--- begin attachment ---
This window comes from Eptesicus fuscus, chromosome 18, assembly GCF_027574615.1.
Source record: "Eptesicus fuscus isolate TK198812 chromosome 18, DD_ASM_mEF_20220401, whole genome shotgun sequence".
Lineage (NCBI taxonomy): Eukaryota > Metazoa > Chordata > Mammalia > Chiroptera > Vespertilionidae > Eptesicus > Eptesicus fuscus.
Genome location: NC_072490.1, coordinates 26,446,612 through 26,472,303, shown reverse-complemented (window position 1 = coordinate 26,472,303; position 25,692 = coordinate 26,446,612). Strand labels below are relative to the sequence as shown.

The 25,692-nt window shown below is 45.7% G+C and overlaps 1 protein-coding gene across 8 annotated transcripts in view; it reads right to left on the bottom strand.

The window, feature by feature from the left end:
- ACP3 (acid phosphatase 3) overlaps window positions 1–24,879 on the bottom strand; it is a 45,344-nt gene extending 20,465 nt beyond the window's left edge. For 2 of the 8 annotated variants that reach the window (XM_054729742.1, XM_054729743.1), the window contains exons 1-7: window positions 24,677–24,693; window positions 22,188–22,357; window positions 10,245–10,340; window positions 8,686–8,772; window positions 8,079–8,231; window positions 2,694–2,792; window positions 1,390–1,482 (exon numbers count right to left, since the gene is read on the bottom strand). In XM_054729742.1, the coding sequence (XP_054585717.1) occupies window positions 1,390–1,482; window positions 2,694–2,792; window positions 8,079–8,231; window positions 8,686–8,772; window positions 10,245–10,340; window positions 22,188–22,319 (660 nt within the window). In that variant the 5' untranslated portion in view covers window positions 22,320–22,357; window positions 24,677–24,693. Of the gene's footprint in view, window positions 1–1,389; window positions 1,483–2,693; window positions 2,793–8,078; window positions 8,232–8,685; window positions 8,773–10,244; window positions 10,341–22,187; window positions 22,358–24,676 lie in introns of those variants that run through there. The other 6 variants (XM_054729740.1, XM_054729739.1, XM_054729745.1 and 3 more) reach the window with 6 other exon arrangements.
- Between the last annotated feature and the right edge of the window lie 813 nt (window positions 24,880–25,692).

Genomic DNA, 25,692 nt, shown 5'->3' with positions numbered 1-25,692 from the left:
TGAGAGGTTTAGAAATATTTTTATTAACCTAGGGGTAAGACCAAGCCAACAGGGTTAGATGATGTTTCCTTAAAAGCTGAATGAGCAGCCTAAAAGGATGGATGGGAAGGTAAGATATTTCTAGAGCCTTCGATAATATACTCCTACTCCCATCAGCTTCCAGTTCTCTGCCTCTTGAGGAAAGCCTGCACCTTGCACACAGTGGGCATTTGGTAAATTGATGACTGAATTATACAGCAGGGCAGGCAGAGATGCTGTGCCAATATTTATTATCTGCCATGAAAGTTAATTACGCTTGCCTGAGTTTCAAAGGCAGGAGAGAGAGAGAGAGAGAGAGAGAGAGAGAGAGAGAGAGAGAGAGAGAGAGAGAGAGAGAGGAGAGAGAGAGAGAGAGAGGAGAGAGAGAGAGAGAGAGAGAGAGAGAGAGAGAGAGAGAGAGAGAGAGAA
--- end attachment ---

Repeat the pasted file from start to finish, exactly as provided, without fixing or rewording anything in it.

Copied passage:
This window comes from Eptesicus fuscus, chromosome 18, assembly GCF_027574615.1.
Source record: "Eptesicus fuscus isolate TK198812 chromosome 18, DD_ASM_mEF_20220401, whole genome shotgun sequence".
Lineage (NCBI taxonomy): Eukaryota > Metazoa > Chordata > Mammalia > Chiroptera > Vespertilionidae > Eptesicus > Eptesicus fuscus.
Genome location: NC_072490.1, coordinates 26,446,612 through 26,472,303, shown reverse-complemented (window position 1 = coordinate 26,472,303; position 25,692 = coordinate 26,446,612). Strand labels below are relative to the sequence as shown.

The 25,692-nt window shown below is 45.7% G+C and overlaps 1 protein-coding gene across 8 annotated transcripts in view; it reads right to left on the bottom strand.

The window, feature by feature from the left end:
- ACP3 (acid phosphatase 3) overlaps window positions 1–24,879 on the bottom strand; it is a 45,344-nt gene extending 20,465 nt beyond the window's left edge. For 2 of the 8 annotated variants that reach the window (XM_054729742.1, XM_054729743.1), the window contains exons 1-7: window positions 24,677–24,693; window positions 22,188–22,357; window positions 10,245–10,340; window positions 8,686–8,772; window positions 8,079–8,231; window positions 2,694–2,792; window positions 1,390–1,482 (exon numbers count right to left, since the gene is read on the bottom strand). In XM_054729742.1, the coding sequence (XP_054585717.1) occupies window positions 1,390–1,482; window positions 2,694–2,792; window positions 8,079–8,231; window positions 8,686–8,772; window positions 10,245–10,340; window positions 22,188–22,319 (660 nt within the window). In that variant the 5' untranslated portion in view covers window positions 22,320–22,357; window positions 24,677–24,693. Of the gene's footprint in view, window positions 1–1,389; window positions 1,483–2,693; window positions 2,793–8,078; window positions 8,232–8,685; window positions 8,773–10,244; window positions 10,341–22,187; window positions 22,358–24,676 lie in introns of those variants that run through there. The other 6 variants (XM_054729740.1, XM_054729739.1, XM_054729745.1 and 3 more) reach the window with 6 other exon arrangements.
- Between the last annotated feature and the right edge of the window lie 813 nt (window positions 24,880–25,692).

Genomic DNA, 25,692 nt, shown 5'->3' with positions numbered 1-25,692 from the left:
TGAGAGGTTTAGAAATATTTTTATTAACCTAGGGGTAAGACCAAGCCAACAGGGTTAGATGATGTTTCCTTAAAAGCTGAATGAGCAGCCTAAAAGGATGGATGGGAAGGTAAGATATTTCTAGAGCCTTCGATAATATACTCCTACTCCCATCAGCTTCCAGTTCTCTGCCTCTTGAGGAAAGCCTGCACCTTGCACACAGTGGGCATTTGGTAAATTGATGACTGAATTATACAGCAGGGCAGGCAGAGATGCTGTGCCAATATTTATTATCTGCCATGAAAGTTAATTACGCTTGCCTGAGTTTCAAAGGCAGGAGAGAGAGAGAGAGAGAGAGAGAGAGAGAGAGAGAGAGAGAGAGAGAGAGAGAGAGAGAGGAGAGAGAGAGAGAGAGAGGAGAGAGAGAGAGAGAGAGAGAGAGAGAGAGAGAGAGAGAGAGAGAGAGAA